Friday, August 22, 2008

Mapguide FDO, making oracle describe schema perform

(this was posted on fdo-users)

This is the query being used at the moment for the describe schema in King Oracle,
(I did rewrite the sql a bit, I got rid of there where clause)

SELECT   a.owner, a.table_name, a.column_name, a.srid, a.diminfo, b.cs_name,
b.wktext, c.index_name, d.sdo_layer_gtype, s.sequence_name,
d.sdo_root_mbr, NULL o1, NULL o2, NULL o3, NULL o4, NULL o5, NULL o6,
NULL o7, NULL o8, NULL o9, NULL o10, NULL o111, NULL o12
FROM all_tab_columns t
INNER JOIN all_sdo_geom_metadata a
on t.owner = a.owner
AND t.table_name = a.table_name
AND t.column_name = a.column_name
LEFT JOIN MDSYS.cs_srs b
ON a.srid = b.srid
LEFT JOIN all_sdo_index_info c
ON a.owner = c.table_owner
AND a.table_name = c.table_name
LEFT JOIN all_sdo_index_metadata d
ON c.sdo_index_owner = d.sdo_index_owner
AND c.index_name = d.sdo_index_name
LEFT JOIN all_sequences s
ON s.sequence_name = CONCAT (a.table_name, '_FDOSEQ')
--and s.sequence_owner=t.owner criteria
ORDER BY a.owner, a.table_name
it's pretty slow because of the use of the all tables, I think there's
a bug in there as well with the sequence join, it will match on duplicate
table names in other schemas.

but the performance goes to hell if you add the s.sequence_owner=t.owner criteria back in

if we just use the user views, that problem disappears
SELECT a.table_name, a.column_name, a.srid, a.diminfo, b.cs_name,
b.wktext, c.index_name, d.sdo_layer_gtype, s.sequence_name,
d.sdo_root_mbr, NULL o1, NULL o2, NULL o3, NULL o4, NULL o5, NULL o6,
NULL o7, NULL o8, NULL o9, NULL o10, NULL o111, NULL o12
FROM user_tab_columns t
INNER JOIN user_sdo_geom_metadata a
on t.table_name = a.table_name
AND t.column_name = a.column_name
LEFT JOIN MDSYS.cs_srs b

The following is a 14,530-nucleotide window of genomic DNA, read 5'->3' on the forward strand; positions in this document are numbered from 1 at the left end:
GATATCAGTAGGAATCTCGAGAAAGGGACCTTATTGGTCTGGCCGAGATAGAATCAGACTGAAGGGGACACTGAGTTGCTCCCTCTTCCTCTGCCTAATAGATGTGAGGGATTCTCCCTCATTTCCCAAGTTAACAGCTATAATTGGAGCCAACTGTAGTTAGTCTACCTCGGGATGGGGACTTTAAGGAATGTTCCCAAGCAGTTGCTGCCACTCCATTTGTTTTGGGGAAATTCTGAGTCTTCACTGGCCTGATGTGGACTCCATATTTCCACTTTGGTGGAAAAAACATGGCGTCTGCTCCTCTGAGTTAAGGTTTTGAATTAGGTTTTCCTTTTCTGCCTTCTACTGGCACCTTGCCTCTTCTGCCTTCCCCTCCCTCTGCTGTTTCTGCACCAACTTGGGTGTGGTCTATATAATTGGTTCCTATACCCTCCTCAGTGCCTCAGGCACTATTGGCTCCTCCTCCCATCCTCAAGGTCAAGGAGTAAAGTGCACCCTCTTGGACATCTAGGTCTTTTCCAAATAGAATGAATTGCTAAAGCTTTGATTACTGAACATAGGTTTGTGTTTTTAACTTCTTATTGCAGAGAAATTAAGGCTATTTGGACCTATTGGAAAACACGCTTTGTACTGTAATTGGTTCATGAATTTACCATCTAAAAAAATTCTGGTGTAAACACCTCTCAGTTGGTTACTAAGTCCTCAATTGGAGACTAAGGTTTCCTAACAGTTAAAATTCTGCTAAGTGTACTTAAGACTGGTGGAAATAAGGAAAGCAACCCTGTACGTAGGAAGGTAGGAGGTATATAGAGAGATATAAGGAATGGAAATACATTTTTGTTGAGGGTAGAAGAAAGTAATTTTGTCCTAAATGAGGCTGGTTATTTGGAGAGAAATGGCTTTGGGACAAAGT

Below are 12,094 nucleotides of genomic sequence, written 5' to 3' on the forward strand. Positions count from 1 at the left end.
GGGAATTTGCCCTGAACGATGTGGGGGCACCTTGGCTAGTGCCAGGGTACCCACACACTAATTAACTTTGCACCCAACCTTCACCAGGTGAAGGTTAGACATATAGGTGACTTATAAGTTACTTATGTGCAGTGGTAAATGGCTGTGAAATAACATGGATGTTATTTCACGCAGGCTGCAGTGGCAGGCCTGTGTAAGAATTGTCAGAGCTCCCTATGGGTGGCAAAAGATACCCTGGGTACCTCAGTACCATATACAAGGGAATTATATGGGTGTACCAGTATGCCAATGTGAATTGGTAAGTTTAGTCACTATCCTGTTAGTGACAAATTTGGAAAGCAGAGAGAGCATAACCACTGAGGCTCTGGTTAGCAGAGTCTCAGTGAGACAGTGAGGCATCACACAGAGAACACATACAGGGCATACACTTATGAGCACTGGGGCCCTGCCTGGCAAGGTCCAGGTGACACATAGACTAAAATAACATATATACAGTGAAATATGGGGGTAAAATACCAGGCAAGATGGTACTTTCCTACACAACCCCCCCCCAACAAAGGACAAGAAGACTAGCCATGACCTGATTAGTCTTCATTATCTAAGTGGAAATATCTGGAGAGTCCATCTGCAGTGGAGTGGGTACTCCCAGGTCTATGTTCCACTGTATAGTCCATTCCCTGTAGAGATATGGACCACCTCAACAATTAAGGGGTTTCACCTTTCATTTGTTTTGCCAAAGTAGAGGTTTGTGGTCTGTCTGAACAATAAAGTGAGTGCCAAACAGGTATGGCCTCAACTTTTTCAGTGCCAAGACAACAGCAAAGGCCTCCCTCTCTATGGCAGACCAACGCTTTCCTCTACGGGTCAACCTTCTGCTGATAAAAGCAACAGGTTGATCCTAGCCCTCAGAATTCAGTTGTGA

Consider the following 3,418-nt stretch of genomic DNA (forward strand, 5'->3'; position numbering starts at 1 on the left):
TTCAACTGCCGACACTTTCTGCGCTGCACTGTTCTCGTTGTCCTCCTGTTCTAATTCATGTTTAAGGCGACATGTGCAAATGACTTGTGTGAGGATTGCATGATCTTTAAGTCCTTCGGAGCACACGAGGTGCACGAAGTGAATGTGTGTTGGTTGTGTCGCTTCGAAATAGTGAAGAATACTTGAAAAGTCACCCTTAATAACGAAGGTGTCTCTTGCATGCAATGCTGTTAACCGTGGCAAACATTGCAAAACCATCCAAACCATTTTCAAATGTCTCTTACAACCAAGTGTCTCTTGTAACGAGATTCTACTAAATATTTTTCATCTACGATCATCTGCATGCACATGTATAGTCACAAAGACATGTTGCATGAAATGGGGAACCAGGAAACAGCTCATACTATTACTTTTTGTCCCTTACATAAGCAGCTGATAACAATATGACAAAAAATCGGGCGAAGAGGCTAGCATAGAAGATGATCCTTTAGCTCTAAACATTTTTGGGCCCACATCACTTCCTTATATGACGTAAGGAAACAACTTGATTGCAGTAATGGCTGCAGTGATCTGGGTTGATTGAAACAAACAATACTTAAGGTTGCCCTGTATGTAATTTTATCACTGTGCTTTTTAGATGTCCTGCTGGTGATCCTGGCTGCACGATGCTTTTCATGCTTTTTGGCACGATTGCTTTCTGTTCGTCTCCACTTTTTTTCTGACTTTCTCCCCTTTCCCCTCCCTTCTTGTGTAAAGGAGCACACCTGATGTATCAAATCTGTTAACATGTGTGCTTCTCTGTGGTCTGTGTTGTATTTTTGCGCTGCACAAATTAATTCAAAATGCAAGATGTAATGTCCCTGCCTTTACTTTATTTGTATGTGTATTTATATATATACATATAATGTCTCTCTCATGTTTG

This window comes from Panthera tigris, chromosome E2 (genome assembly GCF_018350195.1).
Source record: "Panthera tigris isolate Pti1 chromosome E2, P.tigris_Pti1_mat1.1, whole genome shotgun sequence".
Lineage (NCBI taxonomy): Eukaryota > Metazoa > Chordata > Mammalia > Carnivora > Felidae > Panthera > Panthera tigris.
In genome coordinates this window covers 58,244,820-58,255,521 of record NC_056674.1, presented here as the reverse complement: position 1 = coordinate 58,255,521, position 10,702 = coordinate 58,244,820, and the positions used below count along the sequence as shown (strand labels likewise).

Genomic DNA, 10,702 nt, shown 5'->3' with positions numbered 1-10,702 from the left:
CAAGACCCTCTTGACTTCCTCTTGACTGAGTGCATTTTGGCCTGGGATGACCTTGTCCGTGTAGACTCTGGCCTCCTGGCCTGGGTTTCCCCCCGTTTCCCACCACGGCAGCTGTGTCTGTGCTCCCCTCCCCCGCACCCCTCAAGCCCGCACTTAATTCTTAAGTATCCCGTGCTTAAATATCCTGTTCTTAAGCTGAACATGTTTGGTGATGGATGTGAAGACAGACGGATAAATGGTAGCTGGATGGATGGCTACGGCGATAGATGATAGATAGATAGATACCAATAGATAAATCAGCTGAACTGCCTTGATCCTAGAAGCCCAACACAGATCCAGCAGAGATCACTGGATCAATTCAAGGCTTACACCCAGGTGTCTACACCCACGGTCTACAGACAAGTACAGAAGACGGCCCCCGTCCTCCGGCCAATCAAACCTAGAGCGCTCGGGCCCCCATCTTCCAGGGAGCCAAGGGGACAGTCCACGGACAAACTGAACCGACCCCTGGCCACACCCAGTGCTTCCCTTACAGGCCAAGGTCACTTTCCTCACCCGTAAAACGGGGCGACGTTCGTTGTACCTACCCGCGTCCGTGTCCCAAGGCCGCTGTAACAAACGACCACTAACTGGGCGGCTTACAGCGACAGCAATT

ON a.srid = b.srid
LEFT JOIN user_sdo_index_info c
on a.table_name = c.table_name
LEFT JOIN user_sdo_index_metadata d
on c.index_name = d.sdo_index_name
LEFT JOIN user_sequences s
ON s.sequence_name = CONCAT (a.table_name, '_FDOSEQ')
ORDER BY a.table_name
the performance improvement and load reduction is quite dramatic, the
difference is that user_tab_columns lists the objects owner by the users,
while the all_tab_columns lists everything that the user has access to

when using these tables, a ALTER SESSION SET CURRENT_SCHEMA='%kingoracle.oracleschema%'
would be required at the start of the session if you use a different
username than the specified oracleschema

small schema
q_user_schema (Datasource=gis, Time=16ms, Records=4) that's roughly 100 times faster
q_all_schema (Datasource=gis, Time=1750ms, Records=4)

big schema
q_user_schema (Datasource=gis, Time=234ms, Records=146) that's roughly 6.5 times faster
q_all_schema (Datasource=gis, Time=1531ms, Records=146)

not only is it faster, but it's also a lot less work for the database

1 comment:

Zac Spitzer / Fastmovingtarget said...

The main problem is that the all_* views check for access to each object. That is repeated in each all _* views, that's where the performance hit comes from..

When the user has the dba role, using dba_* view instead should be pretty much as fast as user_*